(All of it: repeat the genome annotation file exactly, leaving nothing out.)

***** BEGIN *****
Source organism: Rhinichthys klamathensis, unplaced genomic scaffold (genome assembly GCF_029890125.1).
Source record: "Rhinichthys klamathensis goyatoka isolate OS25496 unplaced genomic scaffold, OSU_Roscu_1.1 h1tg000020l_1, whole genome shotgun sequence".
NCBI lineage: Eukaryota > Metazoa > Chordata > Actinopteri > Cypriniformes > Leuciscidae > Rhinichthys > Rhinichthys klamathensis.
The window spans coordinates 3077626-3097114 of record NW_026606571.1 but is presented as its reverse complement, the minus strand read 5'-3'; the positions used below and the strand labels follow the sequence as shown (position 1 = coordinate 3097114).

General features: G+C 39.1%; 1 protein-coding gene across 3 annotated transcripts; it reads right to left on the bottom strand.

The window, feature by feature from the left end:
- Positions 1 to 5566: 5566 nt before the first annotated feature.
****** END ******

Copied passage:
Source organism: Rhinichthys klamathensis, unplaced genomic scaffold (genome assembly GCF_029890125.1).
Source record: "Rhinichthys klamathensis goyatoka isolate OS25496 unplaced genomic scaffold, OSU_Roscu_1.1 h1tg000020l_1, whole genome shotgun sequence".
NCBI lineage: Eukaryota > Metazoa > Chordata > Actinopteri > Cypriniformes > Leuciscidae > Rhinichthys > Rhinichthys klamathensis.
The window spans coordinates 3077626-3097114 of record NW_026606571.1 but is presented as its reverse complement, the minus strand read 5'-3'; the positions used below and the strand labels follow the sequence as shown (position 1 = coordinate 3097114).

General features: G+C 39.1%; 1 protein-coding gene across 3 annotated transcripts; it reads right to left on the bottom strand.

The window, feature by feature from the left end:
- Positions 1 to 5566: 5566 nt before the first annotated feature.